Congressional School Blog

The Three Keys to Finding the Right Day Care

A guide to comparing and sorting through child care options.

Written in Collaboration with Stephanie Hecker, Early Childhood Coordinator



Choosing child care is one of the biggest decisions that you will make for your young one in the first few years of their life. Unfortunately, it isn't always the easiest decision. You turn to Google and find that not only are there a lot of location options, but there are different types of childcare. There are different approaches. There are different wait lists. There are different costs. There are different services covered by those costs. 

So how do you start? The keys to choosing the right day care are to prioritize the important factors, ask the right questions, and in the end, follow your instincts.   


7ea030ea9554a681707273d559caa48e    b2a70090c42d90332407ec2b371e7cb6    0399ee7e0c2e3b384cff436b7079d9f9    bfd9ab3ebd48f752b445a70a73cf0528


Prioritizing the Important Factors

Each child care program you research is going to have different elements that make it appealing. Look at the list below. Take a moment and rank these in order of importance. Actually write it out and force yourself to put them in order. Is the location the most important aspect of your search? Or would you be willing to sacrifice going a little out of your way if it meant there was more outdoor space for your child to play in? Or if their hours of operation better fit your needs?

By having a tangible list to see what's most important to you, it will be easier for you to rank programs. Compare each option to your list to see which line up most.

If you want to take it a step further, you could try assigning a point value system with the most important factors receiving more points. Tally the points and add them up to see which comes on top.

  • Location - Where are they located and how far out of your way is it?
  • Facilities - Are the rooms engaging with colors, toys, and activities? Do the rooms, hallways, and bathrooms seem clean? What about their outdoor areas? Are there any?
  • Cost - What's the range that you are hoping to pay? What do you want included in that cost?
  • Ratios - How many teachers do they have compared to the number of children? Will your child be lost in the crowd or will they be known and appreciated as an individual?
  • Hours of Availability - What hours do they provide care? What holidays are they closed?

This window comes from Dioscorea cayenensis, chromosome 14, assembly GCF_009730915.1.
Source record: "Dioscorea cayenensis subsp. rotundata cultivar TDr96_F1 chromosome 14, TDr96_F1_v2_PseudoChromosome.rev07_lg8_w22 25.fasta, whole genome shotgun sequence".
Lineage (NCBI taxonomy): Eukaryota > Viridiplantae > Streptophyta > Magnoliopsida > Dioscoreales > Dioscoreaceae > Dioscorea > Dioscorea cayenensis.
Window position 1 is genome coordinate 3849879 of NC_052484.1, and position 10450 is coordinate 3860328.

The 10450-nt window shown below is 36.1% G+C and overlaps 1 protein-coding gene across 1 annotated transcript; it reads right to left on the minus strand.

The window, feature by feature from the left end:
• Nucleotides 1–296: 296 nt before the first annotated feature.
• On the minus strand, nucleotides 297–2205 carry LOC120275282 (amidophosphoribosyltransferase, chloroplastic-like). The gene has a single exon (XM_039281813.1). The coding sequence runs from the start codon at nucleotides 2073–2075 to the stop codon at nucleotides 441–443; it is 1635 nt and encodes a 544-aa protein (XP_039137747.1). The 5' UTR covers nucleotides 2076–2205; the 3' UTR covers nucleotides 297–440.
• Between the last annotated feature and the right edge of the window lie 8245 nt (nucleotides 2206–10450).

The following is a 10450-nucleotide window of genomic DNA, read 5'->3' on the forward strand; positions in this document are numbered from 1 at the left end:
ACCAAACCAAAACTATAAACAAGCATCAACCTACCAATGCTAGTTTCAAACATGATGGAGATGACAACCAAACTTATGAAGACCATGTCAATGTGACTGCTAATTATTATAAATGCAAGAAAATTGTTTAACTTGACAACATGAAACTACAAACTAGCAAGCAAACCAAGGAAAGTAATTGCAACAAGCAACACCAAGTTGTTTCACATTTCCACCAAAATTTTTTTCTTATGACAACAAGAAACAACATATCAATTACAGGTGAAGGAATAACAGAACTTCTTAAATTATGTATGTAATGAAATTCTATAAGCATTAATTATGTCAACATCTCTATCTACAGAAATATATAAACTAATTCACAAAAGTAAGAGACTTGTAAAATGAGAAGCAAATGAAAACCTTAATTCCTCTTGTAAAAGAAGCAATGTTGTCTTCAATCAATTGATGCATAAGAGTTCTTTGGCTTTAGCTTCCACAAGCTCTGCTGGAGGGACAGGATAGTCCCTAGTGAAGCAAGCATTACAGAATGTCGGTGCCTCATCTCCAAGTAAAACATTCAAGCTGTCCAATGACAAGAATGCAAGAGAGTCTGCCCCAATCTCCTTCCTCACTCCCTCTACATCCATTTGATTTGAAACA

• Approach - Do they provide more than just babysitting? Are the children learning and being encouraged to explore the world around them?
  • Teacher Experience and Turn Over - What background do the teachers have? Are there people who have been there a long time?


Looking for Child Care in Northern Virginia?
Consider Congressional School's
Early Childhood Program—over 30 years of experience. Learn more and schedule a tour.



Ask the Right Questions

We encourage you to tour (either in person or virtually) the centers you are considering. If the center is not currently offering tours, ask to set up a time to talk with the director or admission representative. You're going to want to ask questions and clarify information before making a decision. 
And, it is important to ask the right questions. We've compiled a list for you to take a look at and use as a guide. You may have certain things on your mind and forget to ask about others. Take our list. Add to it. And we hope that it helps. 
We also recommend that you ask the same questions at each place you interview. That way you are able to directly compare answers to determine which ones most fit your needs.
Follow Your Instincts
We know this one is vague, but it needs to be said. In the end, after all of your comparisons and lists, listen to your heart. Follow your instincts. When you visit a child care provider, what feeling do you get there? Are people warm and inviting? Does it feel safe? Does it seem like you could connect well and partner with the teachers? Do they seem willing to partner with you? Is it a place where your child would be nurtured, given attention, and would look forward to going to each day?
Your child is worth the search and being confident in your decision. 
In the end, you want a place that feels like a home away from home. You want people who feel like extended family. You want what's best fo your child. Keep searching. You'll find it!







Stephanie Hecker

Early Childhood Coordinator

Learn More